Purification, culture, and transplantation of CD45midlinRhoSP cells and CD45midRhoEPCR++ cells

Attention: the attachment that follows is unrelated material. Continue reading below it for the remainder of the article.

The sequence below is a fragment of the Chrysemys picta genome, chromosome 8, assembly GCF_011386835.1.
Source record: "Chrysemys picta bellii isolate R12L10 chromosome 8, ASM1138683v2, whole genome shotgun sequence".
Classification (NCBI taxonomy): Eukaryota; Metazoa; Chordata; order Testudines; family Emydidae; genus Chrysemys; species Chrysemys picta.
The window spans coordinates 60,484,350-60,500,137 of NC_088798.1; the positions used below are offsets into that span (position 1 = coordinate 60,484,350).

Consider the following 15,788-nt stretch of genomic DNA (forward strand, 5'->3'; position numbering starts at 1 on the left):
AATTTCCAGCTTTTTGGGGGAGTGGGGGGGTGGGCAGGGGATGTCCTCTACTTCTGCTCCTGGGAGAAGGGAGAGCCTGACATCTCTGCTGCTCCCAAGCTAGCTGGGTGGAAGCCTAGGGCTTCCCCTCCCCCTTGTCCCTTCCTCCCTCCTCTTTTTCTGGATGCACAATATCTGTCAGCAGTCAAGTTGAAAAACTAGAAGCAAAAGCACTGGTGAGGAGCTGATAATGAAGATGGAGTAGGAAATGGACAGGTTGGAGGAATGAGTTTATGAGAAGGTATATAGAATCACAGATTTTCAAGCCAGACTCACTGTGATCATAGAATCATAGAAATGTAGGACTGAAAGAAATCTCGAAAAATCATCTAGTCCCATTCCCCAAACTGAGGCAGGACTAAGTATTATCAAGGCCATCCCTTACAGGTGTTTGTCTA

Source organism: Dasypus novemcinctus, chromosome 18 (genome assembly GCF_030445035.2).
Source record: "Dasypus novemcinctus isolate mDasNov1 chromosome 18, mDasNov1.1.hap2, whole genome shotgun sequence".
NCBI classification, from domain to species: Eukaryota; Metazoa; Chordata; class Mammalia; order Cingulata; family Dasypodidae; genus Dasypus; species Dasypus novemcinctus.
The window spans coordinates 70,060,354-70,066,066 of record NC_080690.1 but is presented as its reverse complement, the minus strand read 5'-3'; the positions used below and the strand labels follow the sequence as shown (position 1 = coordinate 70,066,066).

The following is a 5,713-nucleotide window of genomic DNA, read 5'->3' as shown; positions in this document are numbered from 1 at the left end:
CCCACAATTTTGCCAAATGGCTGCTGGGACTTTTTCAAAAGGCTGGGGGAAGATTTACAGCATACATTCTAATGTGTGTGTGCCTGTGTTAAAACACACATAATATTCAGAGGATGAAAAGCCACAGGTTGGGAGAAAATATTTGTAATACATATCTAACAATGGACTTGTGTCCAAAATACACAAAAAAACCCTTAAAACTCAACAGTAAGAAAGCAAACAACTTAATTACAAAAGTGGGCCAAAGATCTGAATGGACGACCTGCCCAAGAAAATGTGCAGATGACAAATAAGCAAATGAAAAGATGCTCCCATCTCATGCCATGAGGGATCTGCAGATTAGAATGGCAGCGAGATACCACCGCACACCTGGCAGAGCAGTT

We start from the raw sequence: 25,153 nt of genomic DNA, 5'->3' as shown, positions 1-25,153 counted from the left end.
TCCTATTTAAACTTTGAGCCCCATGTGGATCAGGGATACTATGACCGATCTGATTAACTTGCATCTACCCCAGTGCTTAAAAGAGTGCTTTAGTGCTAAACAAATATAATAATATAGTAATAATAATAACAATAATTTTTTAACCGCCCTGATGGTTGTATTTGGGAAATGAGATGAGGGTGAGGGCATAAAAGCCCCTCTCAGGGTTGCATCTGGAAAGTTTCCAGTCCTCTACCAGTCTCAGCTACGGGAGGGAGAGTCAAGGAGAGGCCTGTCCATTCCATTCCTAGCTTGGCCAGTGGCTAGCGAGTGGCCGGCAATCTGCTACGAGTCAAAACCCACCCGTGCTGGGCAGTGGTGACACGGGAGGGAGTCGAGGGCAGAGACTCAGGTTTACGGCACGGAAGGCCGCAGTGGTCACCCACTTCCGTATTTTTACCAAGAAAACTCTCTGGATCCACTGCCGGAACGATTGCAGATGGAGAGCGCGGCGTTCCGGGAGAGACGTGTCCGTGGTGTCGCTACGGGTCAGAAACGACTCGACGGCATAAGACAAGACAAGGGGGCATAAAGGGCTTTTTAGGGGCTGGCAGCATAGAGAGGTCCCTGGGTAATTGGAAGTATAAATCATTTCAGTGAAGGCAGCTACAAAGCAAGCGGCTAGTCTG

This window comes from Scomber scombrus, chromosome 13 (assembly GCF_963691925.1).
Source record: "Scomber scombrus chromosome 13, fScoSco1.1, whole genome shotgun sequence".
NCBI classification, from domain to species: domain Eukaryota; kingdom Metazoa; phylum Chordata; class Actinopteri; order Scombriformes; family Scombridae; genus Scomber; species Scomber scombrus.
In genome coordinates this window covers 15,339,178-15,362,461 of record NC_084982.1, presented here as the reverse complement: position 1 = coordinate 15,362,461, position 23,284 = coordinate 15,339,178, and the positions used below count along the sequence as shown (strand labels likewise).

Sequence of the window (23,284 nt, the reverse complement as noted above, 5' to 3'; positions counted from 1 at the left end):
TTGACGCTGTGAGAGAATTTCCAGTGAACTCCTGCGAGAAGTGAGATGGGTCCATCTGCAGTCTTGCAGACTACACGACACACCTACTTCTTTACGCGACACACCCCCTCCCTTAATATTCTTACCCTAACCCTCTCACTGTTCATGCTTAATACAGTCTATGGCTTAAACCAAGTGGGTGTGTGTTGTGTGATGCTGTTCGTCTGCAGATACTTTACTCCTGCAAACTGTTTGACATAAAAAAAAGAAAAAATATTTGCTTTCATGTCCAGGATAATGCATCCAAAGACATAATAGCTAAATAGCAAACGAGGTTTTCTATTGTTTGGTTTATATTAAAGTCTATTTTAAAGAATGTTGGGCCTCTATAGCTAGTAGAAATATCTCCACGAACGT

Bone marrow cells were harvested in 2% (vol/vol) fetal bovine serum-supplemented Hank's Balanced Salt Solution (collectively called HF). Red blood cells were lysed, and the cells were then washed and suspended at 1.0 to 2.5 × 106 cells/mL in prewarmed Iscove modified Dulbecco medium (StemCell Technologies, Vancouver, BC) supplemented with 10 mg/mL of bovine serum albumin, 10 μg/mL of insulin, and 200 μg/mL of transferrin (BIT; StemCell Technologies), 100 units/mL of penicillin, 100 μg/mL of streptomycin (StemCell Technologies), and 10−4 M of β-mercaptoethanol (Sigma-Aldrich, St Louis, MO) (referred to as serum-free medium (SFM)). Lineage marker-negative (lin) CD45midRhodamine (Rho) side population (SP) cells were then isolated as described.6,10,40 CD45midRhoEPCR++ cells were isolated after adding 0.1 μg/mL of Rho (Invitrogen, Carlsbad, CA) to the cells in SFM and incubating the suspension for 30 minutes at 37°C, before washing in cold HF, and incubating for a further 10 minutes in 10% rat serum (Sigma-Aldrich) plus 2.4G2 antimouse FcR antibody (StemCell Technologies). The cells were then stained for 30 minutes with allophycocyanin (APC)-conjugated anti-CD45 (BD Biosciences, San Jose, CA) and phycoerythrin (PE)–conjugated anti-EPCR (StemCell Technologies). Cells were finally washed and suspended in HF containing 0.1 μg/mL of propidium iodide (PI, Sigma-Aldrich). PICD45midRhoEPCR++ cells were sorted using the single-cell deposition unit on a FACSVantage or FACSDiVa (BD Biosciences) into the individual wells of a round-bottom 96-well plate containing 100 to 200 μL of SFM. Each plate was then visually inspected to establish the presence of a single viable cell in each well.6,40 Some single cells were then harvested directly and injected intravenously into sublethally irradiated Ly-5 congenic W41/W41 recipients.6,40 Other cells were first cultured for different periods of time with various concentrations of purified recombinant mouse SF (StemCell Technologies) as indicated and human IL-11 (Genetics Institute, Cambridge, MA) before assessment.